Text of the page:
Review: Robert Crais' 'The Wanted' is rewarding page-turner
"The Wanted" (G.P. Putnam's Sons), by Robert Crais
Devon Connor is beside herself with worry. Her teenage son, Tyson, keeps showing up with things that neither of them could possibly afford: New clothes from Barney's. High-end electronics. What appears to be a genuine Rolex. And his explanations are ludicrous.
Fearing that he might be dealing drugs, she hires private detective Elvis Cole to look into it. It doesn't take Cole long to discover that the situation is much worse. Tyson is part of a three-person teenage gang that's been breaking into homes in rich neighborhoods around Los Angeles.
So begins "The Wanted," the latest in Robert Crais' series of cleverly plotted, stylishly written private-eye novels featuring Cole and his fearsome, taciturn partner Joe Pike.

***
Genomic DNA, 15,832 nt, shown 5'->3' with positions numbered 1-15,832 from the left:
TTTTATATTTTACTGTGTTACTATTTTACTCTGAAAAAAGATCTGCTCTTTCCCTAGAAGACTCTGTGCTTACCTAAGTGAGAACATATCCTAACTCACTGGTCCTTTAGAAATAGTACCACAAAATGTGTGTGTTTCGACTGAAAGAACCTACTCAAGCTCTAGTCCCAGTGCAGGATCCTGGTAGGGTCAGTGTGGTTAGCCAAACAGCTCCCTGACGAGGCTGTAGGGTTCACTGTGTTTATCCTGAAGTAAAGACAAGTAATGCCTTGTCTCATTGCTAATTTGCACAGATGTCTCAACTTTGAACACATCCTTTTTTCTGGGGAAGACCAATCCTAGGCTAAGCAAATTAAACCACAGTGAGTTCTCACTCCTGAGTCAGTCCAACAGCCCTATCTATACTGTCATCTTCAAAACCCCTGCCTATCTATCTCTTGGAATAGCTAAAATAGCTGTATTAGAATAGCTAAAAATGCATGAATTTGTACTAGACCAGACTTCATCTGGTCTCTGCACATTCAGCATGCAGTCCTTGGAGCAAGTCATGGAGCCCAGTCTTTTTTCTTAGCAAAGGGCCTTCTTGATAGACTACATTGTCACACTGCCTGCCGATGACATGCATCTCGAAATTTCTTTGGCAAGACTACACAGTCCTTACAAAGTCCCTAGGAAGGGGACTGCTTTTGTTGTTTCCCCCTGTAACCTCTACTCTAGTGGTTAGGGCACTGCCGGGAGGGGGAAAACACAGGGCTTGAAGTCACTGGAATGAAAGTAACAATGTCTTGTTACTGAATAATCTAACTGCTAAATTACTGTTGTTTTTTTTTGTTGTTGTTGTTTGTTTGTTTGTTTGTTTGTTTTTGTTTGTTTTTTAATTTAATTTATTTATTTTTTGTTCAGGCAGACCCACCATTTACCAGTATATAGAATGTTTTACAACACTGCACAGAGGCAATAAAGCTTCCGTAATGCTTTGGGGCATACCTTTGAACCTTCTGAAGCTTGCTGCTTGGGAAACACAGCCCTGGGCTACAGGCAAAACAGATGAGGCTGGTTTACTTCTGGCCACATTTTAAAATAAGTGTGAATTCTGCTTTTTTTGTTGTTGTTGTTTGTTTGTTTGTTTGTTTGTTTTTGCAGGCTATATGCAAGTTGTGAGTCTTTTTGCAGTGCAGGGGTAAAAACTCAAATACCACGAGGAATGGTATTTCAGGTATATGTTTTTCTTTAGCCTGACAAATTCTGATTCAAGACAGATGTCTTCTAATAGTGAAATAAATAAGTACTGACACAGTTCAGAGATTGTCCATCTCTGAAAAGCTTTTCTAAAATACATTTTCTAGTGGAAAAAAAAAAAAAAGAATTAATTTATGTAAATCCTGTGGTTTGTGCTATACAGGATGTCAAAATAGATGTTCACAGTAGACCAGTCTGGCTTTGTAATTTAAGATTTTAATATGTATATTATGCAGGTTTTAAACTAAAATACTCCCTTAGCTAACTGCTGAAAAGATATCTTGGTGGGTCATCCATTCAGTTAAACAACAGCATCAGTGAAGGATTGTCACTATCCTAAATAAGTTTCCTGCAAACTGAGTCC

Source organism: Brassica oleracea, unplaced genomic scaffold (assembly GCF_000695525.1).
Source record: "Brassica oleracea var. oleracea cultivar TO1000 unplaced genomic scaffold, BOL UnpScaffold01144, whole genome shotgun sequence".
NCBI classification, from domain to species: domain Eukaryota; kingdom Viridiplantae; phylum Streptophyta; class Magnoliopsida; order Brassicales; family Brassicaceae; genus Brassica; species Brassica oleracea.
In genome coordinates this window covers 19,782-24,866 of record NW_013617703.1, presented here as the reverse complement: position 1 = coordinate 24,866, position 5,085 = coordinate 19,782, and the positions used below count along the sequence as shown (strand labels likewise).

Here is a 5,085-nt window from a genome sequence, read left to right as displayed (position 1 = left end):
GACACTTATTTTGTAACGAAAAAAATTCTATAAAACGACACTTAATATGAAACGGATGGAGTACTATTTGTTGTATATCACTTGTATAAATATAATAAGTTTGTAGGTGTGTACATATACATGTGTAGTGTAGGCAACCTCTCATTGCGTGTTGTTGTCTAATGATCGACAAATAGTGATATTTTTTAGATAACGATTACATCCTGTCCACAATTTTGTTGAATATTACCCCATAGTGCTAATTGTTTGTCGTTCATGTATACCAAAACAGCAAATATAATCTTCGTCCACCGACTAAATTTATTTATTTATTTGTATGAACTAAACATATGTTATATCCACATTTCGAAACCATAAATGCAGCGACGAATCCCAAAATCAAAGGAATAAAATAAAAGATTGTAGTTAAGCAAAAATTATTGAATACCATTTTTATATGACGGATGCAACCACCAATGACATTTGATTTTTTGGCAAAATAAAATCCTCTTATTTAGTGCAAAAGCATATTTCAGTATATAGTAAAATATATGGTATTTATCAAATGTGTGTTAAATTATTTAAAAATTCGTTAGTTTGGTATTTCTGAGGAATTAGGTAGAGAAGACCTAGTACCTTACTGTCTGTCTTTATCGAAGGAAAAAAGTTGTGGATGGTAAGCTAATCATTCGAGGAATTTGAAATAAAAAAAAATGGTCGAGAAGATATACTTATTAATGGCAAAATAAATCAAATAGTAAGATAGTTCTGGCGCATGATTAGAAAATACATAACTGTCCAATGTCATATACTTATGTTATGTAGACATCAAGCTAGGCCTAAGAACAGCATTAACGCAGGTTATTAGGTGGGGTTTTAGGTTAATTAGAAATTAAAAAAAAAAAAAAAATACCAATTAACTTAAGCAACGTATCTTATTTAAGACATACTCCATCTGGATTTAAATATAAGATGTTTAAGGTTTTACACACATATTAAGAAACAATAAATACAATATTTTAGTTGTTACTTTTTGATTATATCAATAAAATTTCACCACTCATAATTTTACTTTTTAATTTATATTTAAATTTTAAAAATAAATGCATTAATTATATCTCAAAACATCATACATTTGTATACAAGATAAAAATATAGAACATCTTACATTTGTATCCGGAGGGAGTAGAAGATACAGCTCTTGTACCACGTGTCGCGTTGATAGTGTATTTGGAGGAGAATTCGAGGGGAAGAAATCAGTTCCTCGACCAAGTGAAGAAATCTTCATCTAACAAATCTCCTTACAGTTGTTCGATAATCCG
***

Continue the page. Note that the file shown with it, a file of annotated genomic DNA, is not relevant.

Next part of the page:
When Tyson and his friends go on the run, Cole finds himself in a riveting race against time. The police, of course, are seeking the gang, too. But so are two quirky, highly resourceful thugs who prove to be the most interesting characters in the tale. The teens, it seems, have unknowingly stolen a laptop containing a powerful criminal's darkest secret, and the thugs will stop at nothing to track it down.
As the bodies pile up, and the yarn approaches its climax, the reader begins to wonder if Cole and Pike may finally have met their match.
Carl Riggins, a rude, fat, friendless geek with bad skin who grudgingly helps Cole with his case, is the book's lone false note-- a character who conforms to every tired stereotype of a teenage computer hacker.
But this is a quibble, because the end result is another rewarding page-turner by one of the most reliable storytellers in modern crime fiction.
Bruce DeSilva, winner of the Mystery Writers of America's Edgar Award, is the author of the Mulligan crime novels including "The Dread Line."